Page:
After splitting games one and two in Boston, the series between the Toronto Maple Leafs and Boston Bruins shifts to Toronto, where the Maple Leafs will host their first playoff game since 2004.
After having their heads handed to them in a lop-sided 4-1 loss in game one, Toronto responded with a fantastic effort, overwhelming the Bruins with physical play and an unrelenting forecheck, which were absent in game one.
Despite the better effort on Saturday night, Toronto Maple Leafs head coach Randy Carlyle will ask his club to play even better Monday night, with a ficus on remaining physical with the Bruins, establishing a punishing forecheck and reducing the shots on goal netminder James Reimer has to face, which sits at 40.5 per game thus far.
The Leafs will also look for better results in the face off circle where they have accumulated a 43.1 percent success rate, while continuing to dominate the Bruins on the power play where the Buds are humming along with a 28.6 percent success rate thus far.
While it will be tough to match Joffrey Lupul’s two goals and Phil Kessel’s long overdue goal against the Bruins in game one, the Maple Leafs will be the beneficiaries of what should be a pumped up crowd in Toronto.
Like many Home teams, Toronto should get a boost from the Leafs Nation, but will Toronto fans (who are notoriously quiet) step up? Or will the Air Canada Centre atmosphere disappoint?
Regardless of how Toronto’s fans react, winning game three will likely come down to the Maple Leafs’ ability to keep their momentum from their game two win against the Bruins, culminating in another terrific offensive effort against Bruins netminder Tuuka Rask, who has been excellent thus far.
Toronto defenseman Mike Kostka will sit out game three and is out indefinitely with a broken finger.
After sitting out game one, defensemen Jake Gardiner and Ryan O’Byrne played well for Toronto, with O’Byrne racking up four hits, while Gardiner played just under 18 minutes and contributed to the offense with an assist.
Look for both Gardiner and O’Byrne to return to the lineup tonight, with captain Dion Phaneuf, Cody Franson, Carl Gunnarsson and pugilist Mark Fraser rounding out Toronto’s top-six.
Up front Toronto will continue to look to Lupul, Kessel and a suddenly hot James van Riemsdyk, who has a goal in both games thus far. Nazem Kadri will also be looked upon to bring some offense to the table after landing an assist in game two, and continuing to establish himself as a physical player despite his smallish stature.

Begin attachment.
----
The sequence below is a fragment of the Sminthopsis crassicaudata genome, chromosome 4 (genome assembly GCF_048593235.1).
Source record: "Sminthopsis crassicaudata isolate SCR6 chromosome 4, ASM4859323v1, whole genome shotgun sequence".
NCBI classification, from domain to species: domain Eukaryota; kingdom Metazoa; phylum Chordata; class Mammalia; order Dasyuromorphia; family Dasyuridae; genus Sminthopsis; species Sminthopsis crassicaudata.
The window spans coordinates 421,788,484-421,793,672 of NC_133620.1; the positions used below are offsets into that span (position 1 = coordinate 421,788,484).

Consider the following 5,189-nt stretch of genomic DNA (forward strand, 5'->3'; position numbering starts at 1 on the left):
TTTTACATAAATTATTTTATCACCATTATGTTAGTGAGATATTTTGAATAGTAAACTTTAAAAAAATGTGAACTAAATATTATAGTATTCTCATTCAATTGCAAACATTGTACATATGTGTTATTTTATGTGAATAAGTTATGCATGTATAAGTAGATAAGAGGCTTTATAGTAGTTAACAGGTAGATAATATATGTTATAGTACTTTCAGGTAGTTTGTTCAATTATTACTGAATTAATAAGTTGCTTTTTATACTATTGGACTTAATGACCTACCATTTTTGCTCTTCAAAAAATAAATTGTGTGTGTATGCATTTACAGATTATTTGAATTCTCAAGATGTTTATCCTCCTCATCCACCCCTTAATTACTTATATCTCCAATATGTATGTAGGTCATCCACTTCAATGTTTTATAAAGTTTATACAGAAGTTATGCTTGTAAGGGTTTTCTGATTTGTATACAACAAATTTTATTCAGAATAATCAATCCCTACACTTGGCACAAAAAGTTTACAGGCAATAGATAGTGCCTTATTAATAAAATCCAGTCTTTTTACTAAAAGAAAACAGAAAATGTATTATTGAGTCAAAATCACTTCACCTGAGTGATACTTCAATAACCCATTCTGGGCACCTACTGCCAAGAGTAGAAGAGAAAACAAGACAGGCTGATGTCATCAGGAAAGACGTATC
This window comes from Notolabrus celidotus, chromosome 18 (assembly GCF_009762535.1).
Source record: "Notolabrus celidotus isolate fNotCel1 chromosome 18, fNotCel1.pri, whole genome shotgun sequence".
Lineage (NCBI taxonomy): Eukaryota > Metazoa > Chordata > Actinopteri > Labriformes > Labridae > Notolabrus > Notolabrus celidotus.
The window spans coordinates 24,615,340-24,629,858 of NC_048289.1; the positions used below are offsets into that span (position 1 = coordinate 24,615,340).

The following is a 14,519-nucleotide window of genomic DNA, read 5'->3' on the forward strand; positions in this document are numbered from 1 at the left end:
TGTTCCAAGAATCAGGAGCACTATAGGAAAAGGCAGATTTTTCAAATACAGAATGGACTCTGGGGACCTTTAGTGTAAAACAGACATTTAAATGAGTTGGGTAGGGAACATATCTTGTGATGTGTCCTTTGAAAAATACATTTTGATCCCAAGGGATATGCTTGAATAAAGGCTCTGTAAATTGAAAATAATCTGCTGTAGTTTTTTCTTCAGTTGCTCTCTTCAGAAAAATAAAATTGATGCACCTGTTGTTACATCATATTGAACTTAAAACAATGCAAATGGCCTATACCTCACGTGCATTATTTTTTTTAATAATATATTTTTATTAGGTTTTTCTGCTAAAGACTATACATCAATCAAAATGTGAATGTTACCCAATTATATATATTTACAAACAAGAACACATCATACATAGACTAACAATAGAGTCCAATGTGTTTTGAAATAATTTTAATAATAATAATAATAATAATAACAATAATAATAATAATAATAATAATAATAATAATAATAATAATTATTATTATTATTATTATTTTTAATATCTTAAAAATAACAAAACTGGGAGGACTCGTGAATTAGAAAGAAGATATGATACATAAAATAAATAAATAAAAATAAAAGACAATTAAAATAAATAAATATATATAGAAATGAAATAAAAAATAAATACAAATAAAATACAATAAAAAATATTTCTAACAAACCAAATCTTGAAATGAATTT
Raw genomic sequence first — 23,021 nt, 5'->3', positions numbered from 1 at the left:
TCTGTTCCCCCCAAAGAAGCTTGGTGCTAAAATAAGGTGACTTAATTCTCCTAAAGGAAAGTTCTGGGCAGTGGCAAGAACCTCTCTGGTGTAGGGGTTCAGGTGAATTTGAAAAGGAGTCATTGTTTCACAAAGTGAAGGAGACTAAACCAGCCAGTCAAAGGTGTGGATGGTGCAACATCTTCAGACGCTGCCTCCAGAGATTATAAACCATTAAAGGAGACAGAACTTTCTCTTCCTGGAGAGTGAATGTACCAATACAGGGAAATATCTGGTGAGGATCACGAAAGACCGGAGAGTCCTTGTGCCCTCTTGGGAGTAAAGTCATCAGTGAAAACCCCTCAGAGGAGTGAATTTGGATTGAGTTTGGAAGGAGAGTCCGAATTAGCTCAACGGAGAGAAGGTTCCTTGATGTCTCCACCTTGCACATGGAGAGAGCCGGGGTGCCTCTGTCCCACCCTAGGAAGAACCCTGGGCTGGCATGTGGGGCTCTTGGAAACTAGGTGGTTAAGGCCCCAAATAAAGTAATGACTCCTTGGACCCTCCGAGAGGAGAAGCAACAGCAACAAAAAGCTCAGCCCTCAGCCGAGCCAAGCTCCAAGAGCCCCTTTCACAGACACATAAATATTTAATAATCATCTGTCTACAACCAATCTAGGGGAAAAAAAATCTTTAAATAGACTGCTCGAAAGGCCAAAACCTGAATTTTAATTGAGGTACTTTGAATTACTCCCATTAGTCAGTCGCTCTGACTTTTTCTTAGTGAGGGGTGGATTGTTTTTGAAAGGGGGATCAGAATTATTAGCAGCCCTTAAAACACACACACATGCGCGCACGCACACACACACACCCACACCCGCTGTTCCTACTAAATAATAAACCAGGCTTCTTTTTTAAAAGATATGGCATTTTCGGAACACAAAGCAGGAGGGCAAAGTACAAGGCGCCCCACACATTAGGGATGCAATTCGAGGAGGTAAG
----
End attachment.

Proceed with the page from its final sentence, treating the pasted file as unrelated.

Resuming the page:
Captain Dion Phaneuf, has a chance to help his team establish an identity on home ice Monday night. A timely hit early on in the game could go a long way in setting the tone for the Maple Leafs— will Dion step up or be invisible?
Meanwhile, Boston will attempt to re-establish themselves as the superior physical team . It’s not often that the Bruins find themselves on the losing end of a physical battle; but that was the case Saturday night. Look for the B’s to bring the noise early and often Monday night, with Zedeno Chara, Milan Lucic and Johnny Boychuk leading the way.
The Bruins also hope that Tyler Seguin (who has 15 shots in the series but is yet to score) will finally find the back of the net.
Despite only beating Toronto netminder James Reimer twice on Saturday, the Bruins can take a measure of solace in the fact that they have put together back-to-back games with 40 or more shots. If Toronto continues to give the Bruins that many opportunities Boston will surely win as the Maple Leafs cannot keep the likes of Jagr, Seguin, Rich Peverly and Patrice Bergeron off the scoresheet forever.
Bruins defenseman Denis Seidenberg finished Saturday’s contest with a plus-3 rating, while forward Jaromir Jagr’s boxscore was blemished with a plus-2 rating and two giveaways. Jagr is expected to be back in the lineup, while Seidenberg may find himself on the bench or get a reduction in ice time Monday night.
Keys to victory for Toronto:
— Establish an early physical presence
— Remain disciplined
— Better results in the faceoff circle
— Cut down Boston’s shots on goal
— Score early
— Keep the crowd engaged
Keys to victory for Boston:
— Contain Joffrey Lupul
— Establish a physical game
— Get Jagr going
— Stay out of the penalty box (Toronto’s PP is hot)
— Get one past James Reimer early
— Line of Gregory Campbell, Chris Kelly and and Shawn Thornton must find their magic.
Despite tremendous support from the fans of Toronto, look for the Maple Leafs to come out flat as nerves and inexperience get the better of Toronto’s young squad.
After struggling against the Bruins for so many years it is hard to imagine the Maple Leafs winning two in a row over Boston, especially in a playoff series. But, the Bruins did not play well down the stretch and Saturday night’s game proved that Toronto can compete with the big, bad, Bruins and can beat them at their own game.
In the end, despite some struggles early on, Toronto pulls out a 3-2 victory with Lupul (my pick for series MVP) scoring the winning goal.
Known as an honest, opinionated and trusted writer, Mark Ritter brings a unique view on the Maple Leafs and the NHL in general. Mark has been writing about hockey for almost ten years and is known for bringing an honest view on the Maple Leafs. You can view more of Mark’s work at www.theslapshot.com
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